Since President Biden announced last month that tougher, farther-reaching vaccine mandates were coming to the United States, thousands of workers in dozens of industries have said they’ll get fired before they get vaccinated. This has put America’s unions in a precarious spot, having to balance the obvious needs to beat the COVID-19 pandemic and keep the country safe with efforts to represent their members’ inconsistent wishes. The result is basically a policy split unlike anything the labor movement has seen in years.
America’s largest umbrella union, the AFL-CIO, immediately backed Biden’s mandate. “The resurgence of COVID-19 requires swift and immediate action,” it said in a statement, “and we commend President Biden for taking additional steps to help put an end to this crisis.” But that same day, a big AFL-CIO federation member—the American Federation of Government Employees—blasted the mandate as being beyond the pale. “We expect to bargain over this change prior to implementation,” the group’s president said.
Dissent has only grown in the weeks since, and it could potentially even complicate Biden’s attempts to implement new vaccination requirements. Here’s where things stand in some of the industries hardest hit by the pandemic.
Every major airline but Delta now mandates a COVID vaccine for employees, and their pilots unions are largely coming to accept the new reality, if begrudgingly. American Airlines’s union argues that it’s “neither anti-vaccine nor anti-mandate,” as long as the path forward “takes into consideration our pilots’ needs and concerns, while promoting a safe and healthy workforce.” United Airlines’s union has worked with the airline carrier to set up vaccination clinics in hub cities like Chicago, Houston, and Newark, after the union argued the biggest hurdle to a companywide mandate was access.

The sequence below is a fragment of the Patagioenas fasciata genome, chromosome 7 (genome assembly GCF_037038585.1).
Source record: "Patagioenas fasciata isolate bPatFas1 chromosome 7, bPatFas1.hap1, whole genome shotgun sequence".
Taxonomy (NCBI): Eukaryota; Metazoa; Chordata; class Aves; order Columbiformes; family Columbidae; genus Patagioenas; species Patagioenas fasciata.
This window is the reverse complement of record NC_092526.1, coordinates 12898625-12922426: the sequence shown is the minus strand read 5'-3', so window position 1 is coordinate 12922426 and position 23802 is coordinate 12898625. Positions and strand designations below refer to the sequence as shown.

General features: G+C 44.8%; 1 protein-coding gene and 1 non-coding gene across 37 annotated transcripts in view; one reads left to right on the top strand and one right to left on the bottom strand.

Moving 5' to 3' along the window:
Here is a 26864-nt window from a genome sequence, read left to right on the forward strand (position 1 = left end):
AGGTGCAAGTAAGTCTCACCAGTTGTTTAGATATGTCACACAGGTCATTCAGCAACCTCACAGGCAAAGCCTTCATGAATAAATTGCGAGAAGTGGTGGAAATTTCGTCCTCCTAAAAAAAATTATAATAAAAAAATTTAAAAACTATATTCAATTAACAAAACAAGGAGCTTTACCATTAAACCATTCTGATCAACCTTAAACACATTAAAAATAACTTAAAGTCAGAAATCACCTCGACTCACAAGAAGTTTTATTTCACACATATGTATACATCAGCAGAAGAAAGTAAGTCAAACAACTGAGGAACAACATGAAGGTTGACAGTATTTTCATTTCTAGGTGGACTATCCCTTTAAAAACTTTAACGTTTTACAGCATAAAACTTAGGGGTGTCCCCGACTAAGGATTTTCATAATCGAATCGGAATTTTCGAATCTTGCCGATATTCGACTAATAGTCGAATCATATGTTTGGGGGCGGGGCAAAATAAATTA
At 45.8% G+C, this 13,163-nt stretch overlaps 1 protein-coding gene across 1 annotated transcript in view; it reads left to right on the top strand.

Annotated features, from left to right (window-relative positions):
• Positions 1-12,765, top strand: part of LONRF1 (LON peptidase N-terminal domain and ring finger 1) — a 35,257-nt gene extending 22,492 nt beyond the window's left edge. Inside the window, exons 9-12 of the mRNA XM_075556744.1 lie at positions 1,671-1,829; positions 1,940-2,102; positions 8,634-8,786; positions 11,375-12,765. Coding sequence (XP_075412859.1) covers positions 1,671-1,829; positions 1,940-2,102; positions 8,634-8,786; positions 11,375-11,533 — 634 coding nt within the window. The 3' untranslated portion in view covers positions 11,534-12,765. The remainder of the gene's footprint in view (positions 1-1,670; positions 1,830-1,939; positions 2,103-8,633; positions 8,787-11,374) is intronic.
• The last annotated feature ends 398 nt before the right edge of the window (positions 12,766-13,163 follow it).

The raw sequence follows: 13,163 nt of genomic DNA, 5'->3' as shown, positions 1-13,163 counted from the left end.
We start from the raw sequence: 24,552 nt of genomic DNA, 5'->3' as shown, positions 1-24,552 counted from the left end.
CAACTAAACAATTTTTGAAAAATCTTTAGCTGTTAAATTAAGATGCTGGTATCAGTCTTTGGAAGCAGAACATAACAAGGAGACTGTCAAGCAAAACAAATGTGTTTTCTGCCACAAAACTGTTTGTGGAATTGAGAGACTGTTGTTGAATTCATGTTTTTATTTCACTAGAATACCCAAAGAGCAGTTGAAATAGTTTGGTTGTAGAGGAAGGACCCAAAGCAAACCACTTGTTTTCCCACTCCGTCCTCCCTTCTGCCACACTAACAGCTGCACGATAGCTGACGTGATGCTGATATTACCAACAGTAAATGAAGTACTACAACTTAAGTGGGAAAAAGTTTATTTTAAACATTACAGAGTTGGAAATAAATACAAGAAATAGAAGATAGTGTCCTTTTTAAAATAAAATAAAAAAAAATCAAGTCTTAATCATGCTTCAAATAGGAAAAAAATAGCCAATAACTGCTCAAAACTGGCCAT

The union for Southwest’s pilots, meanwhile, is going in the other direction. On Friday, it asked a federal court to block Southwest’s requirement that all employees get vaccinated. “We are not anti-vaccination at all,” union president Casey Murray explained—rather, they simply want Southwest to renegotiate sick leave and disability in the event pilots have a bad reaction to the shot. Southwest has had to cancel more than a thousand flights over the past three days—a rumor was swirling this was a planned “sickout” by pilots angry about vaccines, but their union has denied that they walked out in protest of the mandate.
The most heated opposition has come from police unions. The incident that grabbed the most headlines was the Chicago Fraternal Order of Police’s president, back in August, comparing Chicago’s vaccine mandate to living in Nazi Germany. Police unions nationwide, from Newark, New Jersey, to Portland, Oregon, have pushed back hard against local mandates, sometimes with success: Portland’s union managed to get its officers exempted. After San Jose’s police union warned that officers would quit rather than get vaccinated, the city also relented.
Last week, the New York Police Department and Fire Department of New York both said they welcomed a city mandate. This triggered an immediate statement from the Police Benevolent Association stating that vaccines are “a medical decision that members must make in consultation with their own healthcare providers,” not via a mandate, and that the union “will continue to protect the rights of members who are not vaccinated.” (None of the police unions responded to requests for comment.)
Firefighters are equally torn over mandates—but their divide seems to fall between fire chiefs and the rank and file. Back in August, the International Association of Fire Chiefs called upon all chiefs to “advocate for the mandatory vaccination of all of their fire and EMS department personnel against the COVID-19 virus.” However, the International Association of Fire Fighters tells Fast Company that while they “strongly encourage” firefighters and EMS personnel to get vaccinated, they “do not support vaccine mandates,” and are urging government officials to sit down with local fire departments and “negotiate to the fullest extent allowed by law to ensure the health and safety of our members.”